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EXPLORING NEW YORK – ROCHESTER AND EASTMAN KODAK

EXPLORING NEW YORK

This is the ninth in a series of articles about traveling the byways of New York State

ROCHESTER AND EASTMAN KODAK

By Charles N. Stevens

Photos by Dolores Seidman

We wake up to a wild sky this morning, a ragged swath of clouds leaning out of the north. A blue band of clear sky lies on the western horizon. By the time we board the bus a chill wind penetrates us to the bone and whips an American flag close by.

As we enter the circular driveway of the grand Eastman Estate in Rochester the rain begins, the bus’s windshield wipers sweeping and squeaking. George Eastman was an innovator in the field of photography and film and the developer of the Kodak Company. A wet wind thrashes the trees as we step into the comfort of his ivy-covered mansion. His home, with additions, is one of the finest museums of photography and its development in the world.

We first visit a large room displaying a wide variety of cameras, from simple brownies to gigantic movie cameras. The largest machine in the room is a projector once used for a drive-in movie theater. There are colorful toy cameras as well as cameras owned by famous photographers such as Alfred Stieglitz and Joe Rosenthal. Old and new cameras provide a clear picture of their development. On the wall are famous photographs—One is of Marilyn Monroe, another the raising of the flag on Iwo Jima and still another of immigrants emerging from a ship’s steerage after crossing the Atlantic.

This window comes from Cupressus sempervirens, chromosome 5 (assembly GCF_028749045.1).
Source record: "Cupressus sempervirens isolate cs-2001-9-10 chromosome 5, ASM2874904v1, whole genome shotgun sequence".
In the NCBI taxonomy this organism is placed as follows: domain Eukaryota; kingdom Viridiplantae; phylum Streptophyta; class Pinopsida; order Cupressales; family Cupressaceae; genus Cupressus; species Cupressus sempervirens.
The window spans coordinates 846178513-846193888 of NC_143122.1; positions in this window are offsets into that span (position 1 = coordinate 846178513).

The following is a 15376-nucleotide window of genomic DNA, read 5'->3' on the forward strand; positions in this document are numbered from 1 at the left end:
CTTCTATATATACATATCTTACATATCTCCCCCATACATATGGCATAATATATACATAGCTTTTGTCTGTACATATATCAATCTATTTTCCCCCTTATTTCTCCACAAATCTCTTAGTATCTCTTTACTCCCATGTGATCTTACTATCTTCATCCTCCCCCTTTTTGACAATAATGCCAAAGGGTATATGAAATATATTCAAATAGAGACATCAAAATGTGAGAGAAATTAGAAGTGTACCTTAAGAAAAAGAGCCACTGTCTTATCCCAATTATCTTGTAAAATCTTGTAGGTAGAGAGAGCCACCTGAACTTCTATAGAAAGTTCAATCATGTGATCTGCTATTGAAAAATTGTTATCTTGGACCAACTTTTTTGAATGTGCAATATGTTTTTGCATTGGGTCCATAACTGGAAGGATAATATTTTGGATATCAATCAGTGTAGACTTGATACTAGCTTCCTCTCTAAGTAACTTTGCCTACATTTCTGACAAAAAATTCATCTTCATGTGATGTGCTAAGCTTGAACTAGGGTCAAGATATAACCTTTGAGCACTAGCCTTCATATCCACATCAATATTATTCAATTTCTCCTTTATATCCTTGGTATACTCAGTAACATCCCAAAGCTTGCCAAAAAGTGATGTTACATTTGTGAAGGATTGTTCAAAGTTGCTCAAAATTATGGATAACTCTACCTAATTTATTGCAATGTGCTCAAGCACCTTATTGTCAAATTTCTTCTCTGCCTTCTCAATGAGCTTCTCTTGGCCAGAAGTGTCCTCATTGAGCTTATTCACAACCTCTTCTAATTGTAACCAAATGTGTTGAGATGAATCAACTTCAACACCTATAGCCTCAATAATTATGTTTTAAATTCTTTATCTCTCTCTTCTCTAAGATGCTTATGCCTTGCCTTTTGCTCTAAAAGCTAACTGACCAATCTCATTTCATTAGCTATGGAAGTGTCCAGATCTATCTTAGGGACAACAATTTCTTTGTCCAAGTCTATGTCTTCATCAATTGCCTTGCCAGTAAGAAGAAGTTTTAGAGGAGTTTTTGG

Out in the hallway is an amazing mosaic composed of hundreds of small photographic negatives of different shades of black and white that form the face of George Eastman. From a distance we see his portrait clearly, but if we look close up it’s just a series of negatives that makes no sense. Other displays that would interest photography buffs are about silhouettes, salt prints, Daguerreotypes, tintypes, albumin prints and Polaroid.

After enjoying the museum we tour his palatial home, a 35,000 square foot home built as an urban farm. Eastman was never married, and lived in his house alone with his servants. At one time he could gaze out of his fortress-like house at Jersey cows, horses and vegetable gardens. Today, we look out on formal gardens with low hedges forming geometric designs. Eastman was born in Utica, New York but moved to Rochester in 1860. Like many self-made men, he had dropped out of school at age 13. He invented the dry plate process of developing film and went on to patent twenty-seven more processes.